Demonstrating leadership by taking a pay cut

We are living in unprecedented times with the coronavirus (COVID-19) global pandemic disrupting the global economy in the last three months to already impact lives in Samoa.

Our tourism industry was already under siege towards the end of last year during the measles epidemic with the onset of COVID-19 this year becoming the last nail in the coffin, as the global ban on international travel suffocated the sector, resulting in the laying off of hundreds of workers in recent weeks.

Other businesses in Samoa have followed suit and laid off non-essential staff or closed temporarily due to the lack of business, brought on by a Government-declared state of emergency (S.O.E.) to mitigate risks associated with COVID-19.

Samoans from all walks of life have told stories of their daily challenges without a paid job or the loss of income brought on by the S.O.E. lockdown. Among them is fisherman Alesana Tauese, whose weekly revenue got cut when the Government decided last week to ban the Sunday market as part of amended S.O.E. orders.

Ropati Sulupo, who worked for a Frankie supermarket outlet until he was recently laid off, was among villagers from Faleasiu selling breadfruit, coconut, taro leaves and tauaga on roadside stalls last Saturday. Unsure if he’ll get his old job back, he is just thankful his vegetable sale has generated income for his family.

Teja Christian Ulberg was an activity guide at the Taumeasina Island Resort until he was laid off over a fortnight ago, along with hundreds of other tourism industry workers, who lost their jobs due to the global economic downturn brought on by COVID-19.

The not-for-profit organisation Samoa Victim Support Group (S.V.S.G.) has reported recent cases of families going without food after fathers were laid off from work, as well as increases in incidences of violence due to the lack of income.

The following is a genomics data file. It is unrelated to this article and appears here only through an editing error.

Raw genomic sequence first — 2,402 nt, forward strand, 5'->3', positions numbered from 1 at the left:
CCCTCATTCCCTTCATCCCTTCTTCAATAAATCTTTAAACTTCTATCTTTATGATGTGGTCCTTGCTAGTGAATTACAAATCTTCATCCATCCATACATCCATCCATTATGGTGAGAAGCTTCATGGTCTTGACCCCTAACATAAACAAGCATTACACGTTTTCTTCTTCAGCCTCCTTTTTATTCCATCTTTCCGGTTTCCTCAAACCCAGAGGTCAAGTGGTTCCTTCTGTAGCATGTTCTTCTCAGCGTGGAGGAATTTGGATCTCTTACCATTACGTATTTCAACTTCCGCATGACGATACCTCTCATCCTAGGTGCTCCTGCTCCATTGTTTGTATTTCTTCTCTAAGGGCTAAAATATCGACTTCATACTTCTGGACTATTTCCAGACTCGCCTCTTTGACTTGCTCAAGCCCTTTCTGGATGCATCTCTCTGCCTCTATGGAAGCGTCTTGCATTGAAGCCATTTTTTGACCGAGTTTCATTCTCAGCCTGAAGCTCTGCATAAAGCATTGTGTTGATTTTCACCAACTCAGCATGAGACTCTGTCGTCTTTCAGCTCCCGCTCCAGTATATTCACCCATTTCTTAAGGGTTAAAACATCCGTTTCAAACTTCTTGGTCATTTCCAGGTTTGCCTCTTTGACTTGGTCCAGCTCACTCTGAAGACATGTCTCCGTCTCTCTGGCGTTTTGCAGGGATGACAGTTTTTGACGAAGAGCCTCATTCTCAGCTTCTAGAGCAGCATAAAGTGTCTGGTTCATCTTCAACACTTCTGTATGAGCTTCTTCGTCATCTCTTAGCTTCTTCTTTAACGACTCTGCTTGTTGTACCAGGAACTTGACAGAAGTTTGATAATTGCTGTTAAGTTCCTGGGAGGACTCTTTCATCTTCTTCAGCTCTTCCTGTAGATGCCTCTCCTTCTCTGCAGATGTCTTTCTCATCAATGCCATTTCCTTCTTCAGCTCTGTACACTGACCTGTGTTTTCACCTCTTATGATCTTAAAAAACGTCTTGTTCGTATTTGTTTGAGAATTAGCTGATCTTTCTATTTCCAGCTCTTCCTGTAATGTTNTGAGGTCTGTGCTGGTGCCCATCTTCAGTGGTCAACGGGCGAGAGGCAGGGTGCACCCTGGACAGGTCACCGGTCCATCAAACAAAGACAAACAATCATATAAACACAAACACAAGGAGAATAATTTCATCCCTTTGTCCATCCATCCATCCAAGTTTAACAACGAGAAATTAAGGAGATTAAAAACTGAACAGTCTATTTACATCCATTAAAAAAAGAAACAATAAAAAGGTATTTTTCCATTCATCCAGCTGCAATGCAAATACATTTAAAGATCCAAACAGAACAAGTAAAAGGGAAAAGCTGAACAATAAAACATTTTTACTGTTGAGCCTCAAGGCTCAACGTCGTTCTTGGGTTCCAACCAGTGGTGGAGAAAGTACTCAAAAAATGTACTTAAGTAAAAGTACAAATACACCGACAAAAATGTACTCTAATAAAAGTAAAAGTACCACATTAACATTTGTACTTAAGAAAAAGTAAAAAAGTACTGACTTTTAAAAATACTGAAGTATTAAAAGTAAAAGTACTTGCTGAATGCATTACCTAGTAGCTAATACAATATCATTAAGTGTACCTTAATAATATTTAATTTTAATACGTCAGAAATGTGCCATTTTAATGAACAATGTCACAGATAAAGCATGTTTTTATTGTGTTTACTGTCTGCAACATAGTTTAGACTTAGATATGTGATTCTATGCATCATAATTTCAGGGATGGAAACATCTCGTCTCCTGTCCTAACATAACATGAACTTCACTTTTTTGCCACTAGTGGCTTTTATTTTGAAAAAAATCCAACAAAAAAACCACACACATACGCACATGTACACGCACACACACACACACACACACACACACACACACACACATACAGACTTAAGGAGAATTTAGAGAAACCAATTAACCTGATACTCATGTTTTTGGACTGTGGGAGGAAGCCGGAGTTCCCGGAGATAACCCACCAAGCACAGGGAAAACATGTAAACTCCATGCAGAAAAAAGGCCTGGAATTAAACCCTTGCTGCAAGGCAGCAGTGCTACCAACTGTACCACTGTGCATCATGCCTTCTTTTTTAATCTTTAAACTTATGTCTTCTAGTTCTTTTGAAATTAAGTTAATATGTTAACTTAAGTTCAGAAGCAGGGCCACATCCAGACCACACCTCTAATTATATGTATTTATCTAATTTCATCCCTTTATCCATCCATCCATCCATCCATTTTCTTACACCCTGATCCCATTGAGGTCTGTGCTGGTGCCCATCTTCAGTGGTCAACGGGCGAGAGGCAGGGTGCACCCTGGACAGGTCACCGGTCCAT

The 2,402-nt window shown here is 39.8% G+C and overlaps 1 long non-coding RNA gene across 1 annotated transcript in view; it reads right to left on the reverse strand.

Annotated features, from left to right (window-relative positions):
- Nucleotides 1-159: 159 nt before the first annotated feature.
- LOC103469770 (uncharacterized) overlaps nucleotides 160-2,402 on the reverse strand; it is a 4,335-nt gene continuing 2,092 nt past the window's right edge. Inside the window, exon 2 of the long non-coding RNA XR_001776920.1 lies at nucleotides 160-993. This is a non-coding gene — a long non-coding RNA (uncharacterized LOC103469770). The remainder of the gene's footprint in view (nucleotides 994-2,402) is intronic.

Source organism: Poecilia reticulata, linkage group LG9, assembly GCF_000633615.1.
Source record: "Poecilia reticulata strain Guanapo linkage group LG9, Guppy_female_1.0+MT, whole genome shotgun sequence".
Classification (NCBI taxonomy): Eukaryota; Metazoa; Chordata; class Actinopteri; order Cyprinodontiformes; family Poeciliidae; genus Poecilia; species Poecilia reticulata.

Early this month former Member of Parliament, Leanapapa Lucky Anderson, challenged Prime Minister Tuilaepa Dr. Sa'ilele Malielegaoi to walk the talk when making sacrifices, and made reference to the losses his private bus company has made since the declaration of the S.O.E. last month.

“He keeps telling us to make a sacrifice. Now that pains me because I’ve lost a lot of income as a bus company owner since the Government banned all the buses. That is my sacrifice. What about him?

"We don’t have any side jobs and any other means of making money unlike Tuilaepa who knows he is going to get paid regardless.”

A week after the call by the ex-MP and local businessman, the Government unveiled a T$12.5 million stimulus package for the private sector, which included quarterly registration fee waivers for public bus operators such as Leanapapa.

Seven days after the bringing down of the Samoa Government’s supplementary budget and COVID-19 relief package, New Zealand Prime Minister Jacinda Ardern announced that her and other top New Zealand government officials are taking a 20 per cent pay cut during the global pandemic.

According to Stuff, the pay cut will apply to all New Zealand government ministers and public sector chief executive officers for the next six months. It will translate to roughly about NZ$47,000 of Ms Ardern’s salary for the next six months and result in savings of about NZ$2.4 million or T$3.9 million.

Ms Ardern said the pay cut will not change her Government’s fiscal position but is about showing leadership at a critical time in New Zealand’s history.

The salaries of the Prime Minister, Cabinet Ministers, Associate Ministers as well as Chief Executive Officers and Assistant Chief Executive Officers of the Samoa Government’s various ministries and agencies take up a large chunk of public sector expenditure.

Having heard of hundreds of men and women becoming unemployed in Samoa in recent months, wouldn't it be a noble gesture for Samoa Government leaders to voluntarily take a pay cut to create savings for the public purse?

Or channelling those savings to organisations such as the S.V.S.G. to enable them to continue offering vital services? Such as food supplies to families who don’t have any form of income as well as provide refuge for victims of gender-based violence, will ensure our most vulnerable will continue to be cared for.

The ball is now in the court of our leaders in Government, on whether they would want to show leadership by cutting their perks and privileges, and demonstrating to the people that we are all in this together.

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